Which is why I got so excited when I saw this on the Facebook sidebar. Starlee Kine of This American Life! Talking about the Lost Season 4 finale! On a post-it! Woot!

Friday, October 17, 2008

Yet more music - The Temper Trap: "Sweet Disposition"

The Temper Trap - Sweet Disposition

Gorgeous stuff. I can't decide whether I love the original version better or the remix below:

Sweet Disposition (Curtis Vodka Remix) - The Temper Trap

Anyone know anything about this band? All I could find out was that they are from Melbourne, Aust. But apart from that ... do they have an album out?

Thursday, October 16, 2008

Can I Kick it?

Love this remake of A Tribe Called Quest's "Can I Kick It?" by Lykke Li. Two videos juxtaposed here for how different her interpretation of the track is.

Tuesday, October 14, 2008

Song of the week: Adele - Chasing Pavements

Chasing Pavements - Adele

Like a cross between Lily Allen and a tortured Amy Winehouse (oh wait, she's *already* tortured...), Adele describes her songs as "heartbroken soul". Doesn't she remind you of a latter day Lauryn Hill at her torchy best?

Apparently Adele's been causing waves across the Atlantic by having her album "19" nominated for a Mercury music prize. Something to keep you going through those long nights of work ...

Oh oh, the video for this song is pretty inspired as well. It's really well done. Check it out:

Monday, October 13, 2008

Radio on the TV

It was a weekend pretty much defined by This American Life. Jude and I finally finished watching Season 1 of the TV series on DVD and today, on my last long run before the Half, I thought it might be interesting to listen to podcasts of the radio show to see if it'll be better than just random mixes of music of 2 hours. And it was. For the most part.

On the one hand, because you're listening to the stories so intently and because you somehow get emotionally invested in these people- as one invariably does every time you watch or listen to the show- your mind doesn't think about the pain and tedium of the run as much. But on the other, precisely because you're so focused on the pain and pleasures of these ordinary folk, and their simple, funny, poignant predicaments that could have so easily been yours, you find yourself wanting to laugh or even cry along, and that's hard to do when you're hot, sweaty and at Mile 7 of an 11-mile run. Like at the story of the mom who had to make a life-changing decision on behalf of her Down Syndrome daughter, or the dad whose six-year-old son wanted him to “pinky promise, to seriously and forever promise,” that he and his partner will always love each other and stay together. At so many points during the three shows I listened to, my body hurt from literally- as in physically- choking back tears or stifling laughter. All this while running.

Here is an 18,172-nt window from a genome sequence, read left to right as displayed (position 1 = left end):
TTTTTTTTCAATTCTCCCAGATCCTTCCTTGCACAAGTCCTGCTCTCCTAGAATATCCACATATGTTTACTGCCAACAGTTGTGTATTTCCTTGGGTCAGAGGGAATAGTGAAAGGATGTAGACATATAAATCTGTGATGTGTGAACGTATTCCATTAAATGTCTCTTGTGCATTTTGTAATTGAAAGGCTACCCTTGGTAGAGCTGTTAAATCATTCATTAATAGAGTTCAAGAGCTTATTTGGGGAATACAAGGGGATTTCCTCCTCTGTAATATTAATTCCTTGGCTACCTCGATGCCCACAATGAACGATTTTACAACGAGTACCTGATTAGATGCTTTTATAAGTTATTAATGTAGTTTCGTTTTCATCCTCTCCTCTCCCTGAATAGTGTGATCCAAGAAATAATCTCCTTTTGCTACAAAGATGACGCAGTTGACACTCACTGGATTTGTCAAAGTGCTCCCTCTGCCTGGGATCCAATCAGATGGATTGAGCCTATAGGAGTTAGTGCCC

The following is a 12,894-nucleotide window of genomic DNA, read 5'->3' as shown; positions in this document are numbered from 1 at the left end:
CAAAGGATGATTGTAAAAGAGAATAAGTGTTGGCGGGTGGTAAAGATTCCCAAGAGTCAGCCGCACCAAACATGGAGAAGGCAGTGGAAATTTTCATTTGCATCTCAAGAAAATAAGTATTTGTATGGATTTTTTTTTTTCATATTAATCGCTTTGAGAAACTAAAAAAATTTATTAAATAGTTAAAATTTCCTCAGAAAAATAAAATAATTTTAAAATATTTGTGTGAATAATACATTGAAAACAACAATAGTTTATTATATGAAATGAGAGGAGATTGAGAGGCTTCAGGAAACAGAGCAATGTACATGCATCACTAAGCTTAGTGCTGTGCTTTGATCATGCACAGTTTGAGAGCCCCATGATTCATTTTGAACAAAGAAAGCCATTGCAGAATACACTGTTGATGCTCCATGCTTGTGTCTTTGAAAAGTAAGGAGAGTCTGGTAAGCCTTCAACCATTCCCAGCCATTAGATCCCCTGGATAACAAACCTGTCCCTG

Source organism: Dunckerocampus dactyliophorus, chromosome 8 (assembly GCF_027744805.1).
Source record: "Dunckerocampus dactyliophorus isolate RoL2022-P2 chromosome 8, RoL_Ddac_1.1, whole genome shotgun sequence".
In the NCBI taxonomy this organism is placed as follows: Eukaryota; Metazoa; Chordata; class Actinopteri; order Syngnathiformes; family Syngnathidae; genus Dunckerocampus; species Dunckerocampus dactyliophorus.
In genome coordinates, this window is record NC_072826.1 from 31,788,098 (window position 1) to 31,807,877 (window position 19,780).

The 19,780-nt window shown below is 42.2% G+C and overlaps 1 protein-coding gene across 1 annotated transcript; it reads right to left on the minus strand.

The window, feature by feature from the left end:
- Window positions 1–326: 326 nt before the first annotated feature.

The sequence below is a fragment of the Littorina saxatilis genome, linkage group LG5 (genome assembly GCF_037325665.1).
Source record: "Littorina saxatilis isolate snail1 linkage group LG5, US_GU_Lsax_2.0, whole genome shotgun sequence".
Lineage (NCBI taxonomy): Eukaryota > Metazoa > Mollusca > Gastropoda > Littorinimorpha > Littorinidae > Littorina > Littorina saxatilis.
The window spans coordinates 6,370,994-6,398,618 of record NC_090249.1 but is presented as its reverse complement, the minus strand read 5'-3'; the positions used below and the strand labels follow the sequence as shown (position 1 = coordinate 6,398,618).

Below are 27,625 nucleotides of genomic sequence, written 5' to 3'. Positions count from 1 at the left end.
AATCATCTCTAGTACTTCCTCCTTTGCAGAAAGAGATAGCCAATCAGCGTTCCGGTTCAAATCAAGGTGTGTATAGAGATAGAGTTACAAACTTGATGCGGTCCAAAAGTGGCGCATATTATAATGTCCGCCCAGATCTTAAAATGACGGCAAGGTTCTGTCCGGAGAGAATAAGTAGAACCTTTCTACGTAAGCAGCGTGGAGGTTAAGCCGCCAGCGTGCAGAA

I adore Ira Glass- me, and every other NPR-listening woman who wants him as their radio boyfriend. But really, the show- TV or radio- is about stories. Stories we tell ourselves, stories we have to tell other people. Or just stories we need to hear so we know we're not the only crazy, fallible, lovable, and human people out there. Two of our recent favorites and absolute must-listens, #328: What I Learned from Television and #339: Break-Up.

This American Life? Is that that show by those hipster know-it-alls who talk about how fascinating ordinary people are?
-Summer (Rachel Bilson), The O.C.

Friday, October 10, 2008

Playing dress-up

OK- so after almost three agonizing months of shopping- both online and otherwise, I've finally found my two outfits for my dear sister's wedding in November. For some reason, this was actually harder than finding my dresses for our wedding- I mean, it's hard striking a balance between looking appropriately joyous- I *am* the sister of the bride, without standing out- I'm not the focus of the day, and not taking the attention away from the bridal party either- i.e. no pink or purples. In the end, turquoise and blues ruled the day and it came down to a 1930s-inspired silk dress from Banana Republic for the church ceremony:

It was actually Jude's keen eye that spotted it first when we walked into the store. It wasn't something that I loved immediately but after I tried it on, the vintage feel grew on me and I've come to really like the soft, floaty feel of the whole thing. It's not an intuitive choice for a celebration dress, but with the right kind of accesories, I could just pull this off :) In terms of shoes, turquoise is a tricky color to match, but I think I'll go with the peep-toe pumps I bought for my best friend's wedding a couple of years ago: